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Title: An exploration of how adults seeking asylum understand and cope with the asylum journey and process
Author: Hoare, Thomas Francis
ISNI:       0000 0004 2752 1471
Awarding Body: Cardiff University
Current Institution: Cardiff University
Date of Award: 2013
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Asylum seekers often experience stressful and traumatic experiences throughout the asylum journey (in country of origin, in ‘flight’ and in re-settlement in the UK), shown to be linked to psychological difficulties. A systematic review of the literature demonstrates a paucity of high-quality qualitative research exploring the experiences of asylum seekers across the asylum process. Research with this population has been dominated by quantitative research examining the psychopathological sequelae resulting from exposure to traumatic events. Resilience is an emerging concept in psychotraumatology, though no studies have examined resilience and coping in asylum-seeking populations. The aim of this research was to address this gap in the research by using a qualitative methodology to understand the ways asylum seekers make sense of, and cope with their experiences across the asylum journey. Using an interpreter, semi-structured qualitative interviews were conducted with eleven asylum seekers in South Wales accessing a third sector mental health project and / or a primary care service. A constructivist grounded theory approach was used, and a theory emerged from the data highlighting four themes spanning the asylum journey; ‘Before Asylum’, ‘Displacement’, ‘What it means to be an asylum seeker’ and ‘thinking about the future’. The stressors of involvement with the asylum system and adaptation to a new environment are core aspects of the theory, along with an exploration of how asylum seekers cope with these circumstances, via a range of internal psychological and external support sources. Prior experiences (including the development of ‘inner strength’) impacted upon how participants conceptualised their everyday experiences, and this shaped how they thought about the future. The findings have numerous clinical implications for services providing support for this population, which are discussed along with recommendations for future research. The study increases the research base around how asylum seekers understand and cope with the asylum journey.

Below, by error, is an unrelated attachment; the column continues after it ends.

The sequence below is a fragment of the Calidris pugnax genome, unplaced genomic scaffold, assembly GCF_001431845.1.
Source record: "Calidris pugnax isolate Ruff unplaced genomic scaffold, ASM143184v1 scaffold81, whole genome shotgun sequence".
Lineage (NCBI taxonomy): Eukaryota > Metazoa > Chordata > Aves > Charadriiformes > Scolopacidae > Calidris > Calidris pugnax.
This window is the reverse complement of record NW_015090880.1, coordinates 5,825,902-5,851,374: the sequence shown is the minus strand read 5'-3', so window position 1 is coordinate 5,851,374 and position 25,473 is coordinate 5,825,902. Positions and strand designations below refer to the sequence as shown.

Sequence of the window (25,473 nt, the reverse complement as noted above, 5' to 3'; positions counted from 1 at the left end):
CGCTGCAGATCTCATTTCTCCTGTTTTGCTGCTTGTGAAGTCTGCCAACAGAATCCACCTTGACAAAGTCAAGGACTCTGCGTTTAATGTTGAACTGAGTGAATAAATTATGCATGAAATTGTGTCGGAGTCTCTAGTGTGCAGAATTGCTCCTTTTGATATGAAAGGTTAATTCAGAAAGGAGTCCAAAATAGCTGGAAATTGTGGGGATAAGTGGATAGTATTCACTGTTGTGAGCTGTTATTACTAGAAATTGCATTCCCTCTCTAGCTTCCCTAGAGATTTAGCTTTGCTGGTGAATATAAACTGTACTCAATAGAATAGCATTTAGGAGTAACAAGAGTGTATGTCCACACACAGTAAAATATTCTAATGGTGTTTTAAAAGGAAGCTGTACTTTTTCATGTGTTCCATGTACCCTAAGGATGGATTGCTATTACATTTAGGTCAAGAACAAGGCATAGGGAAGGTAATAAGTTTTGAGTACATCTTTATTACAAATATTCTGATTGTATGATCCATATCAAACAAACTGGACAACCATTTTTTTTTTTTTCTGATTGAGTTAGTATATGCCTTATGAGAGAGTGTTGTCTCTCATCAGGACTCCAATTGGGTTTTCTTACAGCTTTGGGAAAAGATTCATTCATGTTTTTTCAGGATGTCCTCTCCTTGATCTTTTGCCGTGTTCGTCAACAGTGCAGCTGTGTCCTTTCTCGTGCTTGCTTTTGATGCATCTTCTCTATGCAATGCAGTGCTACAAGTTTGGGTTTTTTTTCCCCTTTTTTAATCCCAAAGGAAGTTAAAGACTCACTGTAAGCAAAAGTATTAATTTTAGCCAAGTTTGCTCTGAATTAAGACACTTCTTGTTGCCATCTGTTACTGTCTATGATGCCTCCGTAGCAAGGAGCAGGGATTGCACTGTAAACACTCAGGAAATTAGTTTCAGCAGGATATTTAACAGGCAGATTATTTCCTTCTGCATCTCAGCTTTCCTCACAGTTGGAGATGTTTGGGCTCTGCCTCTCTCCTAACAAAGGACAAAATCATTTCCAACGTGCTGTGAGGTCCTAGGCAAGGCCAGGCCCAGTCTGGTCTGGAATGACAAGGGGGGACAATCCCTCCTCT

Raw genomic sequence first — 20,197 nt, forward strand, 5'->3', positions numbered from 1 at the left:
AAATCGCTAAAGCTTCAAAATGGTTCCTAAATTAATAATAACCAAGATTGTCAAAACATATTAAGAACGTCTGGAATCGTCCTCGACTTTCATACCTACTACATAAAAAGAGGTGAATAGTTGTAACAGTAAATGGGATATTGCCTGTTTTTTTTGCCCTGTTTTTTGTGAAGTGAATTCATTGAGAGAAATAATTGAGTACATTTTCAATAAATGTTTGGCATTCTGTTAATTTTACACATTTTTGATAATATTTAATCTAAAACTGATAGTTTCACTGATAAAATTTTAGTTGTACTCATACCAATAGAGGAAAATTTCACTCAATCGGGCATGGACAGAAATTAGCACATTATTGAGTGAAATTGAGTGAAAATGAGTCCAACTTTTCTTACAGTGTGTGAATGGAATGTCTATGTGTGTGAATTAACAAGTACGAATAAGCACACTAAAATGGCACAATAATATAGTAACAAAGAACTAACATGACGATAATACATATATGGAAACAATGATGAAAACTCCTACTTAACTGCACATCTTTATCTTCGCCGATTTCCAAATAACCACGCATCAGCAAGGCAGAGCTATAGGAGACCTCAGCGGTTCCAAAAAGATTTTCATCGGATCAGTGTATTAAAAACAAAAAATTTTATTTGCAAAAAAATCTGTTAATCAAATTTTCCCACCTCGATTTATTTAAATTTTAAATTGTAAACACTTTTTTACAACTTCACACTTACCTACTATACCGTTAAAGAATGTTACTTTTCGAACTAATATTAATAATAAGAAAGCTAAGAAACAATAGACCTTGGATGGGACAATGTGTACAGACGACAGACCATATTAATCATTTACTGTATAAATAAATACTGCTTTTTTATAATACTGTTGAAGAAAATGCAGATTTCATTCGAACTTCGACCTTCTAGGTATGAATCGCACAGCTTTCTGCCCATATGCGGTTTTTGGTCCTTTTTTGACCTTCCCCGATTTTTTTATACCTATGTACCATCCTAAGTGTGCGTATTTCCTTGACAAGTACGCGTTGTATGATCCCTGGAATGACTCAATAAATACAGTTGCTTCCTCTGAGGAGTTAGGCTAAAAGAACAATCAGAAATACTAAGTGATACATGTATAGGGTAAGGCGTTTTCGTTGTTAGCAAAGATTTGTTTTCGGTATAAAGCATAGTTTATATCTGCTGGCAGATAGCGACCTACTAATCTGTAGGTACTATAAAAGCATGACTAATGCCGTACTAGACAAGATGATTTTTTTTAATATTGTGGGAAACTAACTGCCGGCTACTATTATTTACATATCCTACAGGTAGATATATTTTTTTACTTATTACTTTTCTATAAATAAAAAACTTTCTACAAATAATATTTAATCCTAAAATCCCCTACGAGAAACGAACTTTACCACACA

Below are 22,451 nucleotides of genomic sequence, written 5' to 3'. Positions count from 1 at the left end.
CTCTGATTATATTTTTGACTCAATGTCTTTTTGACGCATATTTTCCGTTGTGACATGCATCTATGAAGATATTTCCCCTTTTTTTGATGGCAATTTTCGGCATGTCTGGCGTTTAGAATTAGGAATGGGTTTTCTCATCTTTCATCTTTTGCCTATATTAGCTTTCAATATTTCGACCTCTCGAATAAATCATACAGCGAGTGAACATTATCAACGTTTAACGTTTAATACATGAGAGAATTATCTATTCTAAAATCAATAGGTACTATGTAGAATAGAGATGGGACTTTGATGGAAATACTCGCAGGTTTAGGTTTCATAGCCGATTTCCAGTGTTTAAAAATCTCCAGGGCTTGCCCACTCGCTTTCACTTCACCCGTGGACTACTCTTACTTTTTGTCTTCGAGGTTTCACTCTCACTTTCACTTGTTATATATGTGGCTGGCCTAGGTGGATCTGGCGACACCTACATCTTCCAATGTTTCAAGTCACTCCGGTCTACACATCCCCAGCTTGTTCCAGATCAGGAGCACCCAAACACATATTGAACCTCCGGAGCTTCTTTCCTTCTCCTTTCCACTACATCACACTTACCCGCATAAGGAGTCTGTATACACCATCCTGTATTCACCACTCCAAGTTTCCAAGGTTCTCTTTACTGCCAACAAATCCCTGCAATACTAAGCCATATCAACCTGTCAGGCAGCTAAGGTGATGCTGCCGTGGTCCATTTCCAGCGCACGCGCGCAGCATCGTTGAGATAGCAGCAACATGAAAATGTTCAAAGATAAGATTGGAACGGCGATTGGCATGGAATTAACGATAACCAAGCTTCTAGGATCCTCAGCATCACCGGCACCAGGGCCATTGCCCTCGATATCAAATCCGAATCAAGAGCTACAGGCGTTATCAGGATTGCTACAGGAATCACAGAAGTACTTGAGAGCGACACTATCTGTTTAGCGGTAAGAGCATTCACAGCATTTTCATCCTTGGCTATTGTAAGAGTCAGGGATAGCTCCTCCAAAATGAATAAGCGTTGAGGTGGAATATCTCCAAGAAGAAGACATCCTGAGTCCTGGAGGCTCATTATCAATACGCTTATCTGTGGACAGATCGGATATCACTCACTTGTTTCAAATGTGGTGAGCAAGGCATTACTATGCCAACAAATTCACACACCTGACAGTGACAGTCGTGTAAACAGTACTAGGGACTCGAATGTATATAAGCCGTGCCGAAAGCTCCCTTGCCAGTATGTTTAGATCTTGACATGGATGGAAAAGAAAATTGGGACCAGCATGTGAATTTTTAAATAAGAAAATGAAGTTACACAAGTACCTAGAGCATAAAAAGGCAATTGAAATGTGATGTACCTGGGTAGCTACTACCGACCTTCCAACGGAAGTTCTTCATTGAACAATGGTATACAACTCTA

Supervisor: Not available Sponsor: Not available
Qualification Name: Thesis (D.Clin.Psy.) Qualification Level: Doctoral
EThOS ID:  DOI: Not available
Keywords: BF Psychology